Establishing disease causality for a novel gene variant in familial dilated cardiomyopathy using a functional in-vitro assay of regulated thin filaments and human cardiac myosin

Stephen Pan, Ruth F. Sommese, Karim I. Sallam, Suman Nag, Shirley Sutton, Susan M. Miller, James A. Spudich, Kathleen M. Ruppel, Euan A. Ashley

Research output: Contribution to journalArticlepeer-review

3 Scopus citations

Abstract

BACKGROUND: As next generation sequencing for the genetic diagnosis of cardiovascular disorders becomes more widely used, establishing causality for putative disease causing variants becomes increasingly relevant. Diseases of the cardiac sarcomere provide a particular challenge in this regard because of the complexity of assaying the effect of genetic variants in human cardiac contractile proteins.

RESULTS: In this study we identified a novel variant R205Q in the cardiac troponin T gene (TNNT2). Carriers of the variant allele exhibited increased chamber volumes associated with decreased left ventricular ejection fraction. To clarify the causal role of this variant, we generated recombinant variant human protein and examined its calcium kinetics as well as the maximally activated ADP release of human β-cardiac myosin with regulated thin filaments containing the mutant troponin T. We found that the R205Q mutation significantly decreased the calcium sensitivity of the thin filament by altering the effective calcium dissociation kinetics.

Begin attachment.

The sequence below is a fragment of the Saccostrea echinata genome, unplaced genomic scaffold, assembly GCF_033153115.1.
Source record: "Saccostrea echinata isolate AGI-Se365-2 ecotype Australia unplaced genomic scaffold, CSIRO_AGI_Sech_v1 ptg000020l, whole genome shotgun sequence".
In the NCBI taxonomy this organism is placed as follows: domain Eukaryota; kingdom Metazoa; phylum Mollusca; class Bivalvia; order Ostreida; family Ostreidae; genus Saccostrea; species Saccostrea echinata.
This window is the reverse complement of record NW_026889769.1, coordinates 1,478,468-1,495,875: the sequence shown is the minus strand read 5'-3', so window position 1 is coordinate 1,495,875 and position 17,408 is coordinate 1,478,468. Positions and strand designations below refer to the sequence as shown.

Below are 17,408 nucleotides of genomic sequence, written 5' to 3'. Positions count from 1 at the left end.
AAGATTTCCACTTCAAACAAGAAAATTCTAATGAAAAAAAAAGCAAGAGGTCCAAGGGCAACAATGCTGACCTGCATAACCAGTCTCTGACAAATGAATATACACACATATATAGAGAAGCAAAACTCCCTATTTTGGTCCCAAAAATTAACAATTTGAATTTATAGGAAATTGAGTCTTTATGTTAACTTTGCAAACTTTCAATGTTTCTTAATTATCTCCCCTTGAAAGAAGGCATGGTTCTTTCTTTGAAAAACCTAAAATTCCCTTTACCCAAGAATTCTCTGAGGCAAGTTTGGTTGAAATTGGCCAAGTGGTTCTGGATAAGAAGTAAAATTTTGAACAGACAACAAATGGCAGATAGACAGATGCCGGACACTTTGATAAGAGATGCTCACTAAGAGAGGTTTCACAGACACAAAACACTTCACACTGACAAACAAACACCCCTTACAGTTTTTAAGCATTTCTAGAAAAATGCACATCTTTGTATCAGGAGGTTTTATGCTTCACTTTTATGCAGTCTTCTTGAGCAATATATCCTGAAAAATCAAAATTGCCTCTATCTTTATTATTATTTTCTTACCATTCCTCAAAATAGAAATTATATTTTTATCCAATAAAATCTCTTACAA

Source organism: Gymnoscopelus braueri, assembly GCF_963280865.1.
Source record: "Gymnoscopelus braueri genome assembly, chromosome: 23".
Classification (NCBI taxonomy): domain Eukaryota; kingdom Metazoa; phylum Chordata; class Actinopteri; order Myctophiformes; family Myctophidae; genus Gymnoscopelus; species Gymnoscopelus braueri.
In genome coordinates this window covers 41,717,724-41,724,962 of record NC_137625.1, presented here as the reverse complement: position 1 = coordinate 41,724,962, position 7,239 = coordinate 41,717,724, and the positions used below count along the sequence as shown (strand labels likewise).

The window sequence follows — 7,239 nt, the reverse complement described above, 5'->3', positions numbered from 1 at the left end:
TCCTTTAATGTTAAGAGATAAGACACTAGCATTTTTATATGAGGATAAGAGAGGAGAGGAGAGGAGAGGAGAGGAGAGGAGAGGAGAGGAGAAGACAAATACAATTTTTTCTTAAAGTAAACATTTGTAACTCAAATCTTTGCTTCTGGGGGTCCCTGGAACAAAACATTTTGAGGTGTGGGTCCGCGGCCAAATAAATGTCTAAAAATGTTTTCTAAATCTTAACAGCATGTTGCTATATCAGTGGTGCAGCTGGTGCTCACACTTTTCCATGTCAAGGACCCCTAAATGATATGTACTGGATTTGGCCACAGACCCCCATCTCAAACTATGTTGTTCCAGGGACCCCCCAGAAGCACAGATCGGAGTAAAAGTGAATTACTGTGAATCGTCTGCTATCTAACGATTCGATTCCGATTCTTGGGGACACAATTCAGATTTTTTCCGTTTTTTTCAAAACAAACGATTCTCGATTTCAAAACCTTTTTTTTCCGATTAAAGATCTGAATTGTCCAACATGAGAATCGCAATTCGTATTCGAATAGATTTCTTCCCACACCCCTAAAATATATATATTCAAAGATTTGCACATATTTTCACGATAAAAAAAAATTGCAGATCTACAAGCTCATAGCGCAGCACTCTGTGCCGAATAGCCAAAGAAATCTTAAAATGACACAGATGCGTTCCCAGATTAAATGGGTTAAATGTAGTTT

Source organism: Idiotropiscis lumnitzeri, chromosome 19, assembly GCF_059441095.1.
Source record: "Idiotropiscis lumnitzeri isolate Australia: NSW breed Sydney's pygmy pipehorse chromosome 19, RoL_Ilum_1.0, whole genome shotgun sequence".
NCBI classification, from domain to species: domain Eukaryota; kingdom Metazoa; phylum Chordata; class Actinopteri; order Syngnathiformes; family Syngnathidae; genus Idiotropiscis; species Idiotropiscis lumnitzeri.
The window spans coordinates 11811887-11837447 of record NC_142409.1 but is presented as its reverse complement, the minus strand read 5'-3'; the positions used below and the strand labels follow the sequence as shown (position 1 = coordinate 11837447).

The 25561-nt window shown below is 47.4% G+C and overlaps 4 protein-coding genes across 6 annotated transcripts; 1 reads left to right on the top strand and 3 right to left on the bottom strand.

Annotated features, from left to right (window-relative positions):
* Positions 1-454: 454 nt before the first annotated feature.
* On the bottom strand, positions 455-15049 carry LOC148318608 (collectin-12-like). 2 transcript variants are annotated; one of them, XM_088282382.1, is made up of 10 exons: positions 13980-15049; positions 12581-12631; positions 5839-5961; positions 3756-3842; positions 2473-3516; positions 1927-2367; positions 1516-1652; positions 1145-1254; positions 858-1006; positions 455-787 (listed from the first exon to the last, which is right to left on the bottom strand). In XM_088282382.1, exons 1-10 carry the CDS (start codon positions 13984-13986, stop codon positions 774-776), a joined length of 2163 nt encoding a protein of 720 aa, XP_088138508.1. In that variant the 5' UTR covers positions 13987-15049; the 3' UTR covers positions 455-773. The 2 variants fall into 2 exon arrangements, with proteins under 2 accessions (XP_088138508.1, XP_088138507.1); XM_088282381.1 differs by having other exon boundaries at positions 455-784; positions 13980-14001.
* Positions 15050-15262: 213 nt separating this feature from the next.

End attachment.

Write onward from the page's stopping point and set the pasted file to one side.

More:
CONCLUSIONS: The development of moderate throughput post-genomic assays is an essential step in the realization of the potential of next generation sequencing. Although technically challenging, biochemical and functional assays of human cardiac contractile proteins of the thin filament can be achieved and provide an orthogonal source of information to inform the question of causality for individual variants.

Original languageEnglish (US)
Article number97
Pages (from-to)97
Number of pages1
JournalBMC medical genetics
Volume16
DOIs
StatePublished - 2015

Bibliographical note

Funding Information:
This work was funded by NIH Grant GM33289 and Human Frontier Science Program Research Grant Program (RGP0054/2009-C) to J.A.S., Stanford Interdisciplinary Graduate Fellowship awarded to R.F.S., and Stanford Dean’s Postdoctoral Fellowship to S.N. In addition, the authors would like to thank Drs. Daniel Bernstein, David Rosenthal, Dimple Sureka, and Gulnar Pothiawala for their assistance in the diagnosis and clinical care of the family described herein. Written consent was obtained from the patients and their relatives for publication of study.

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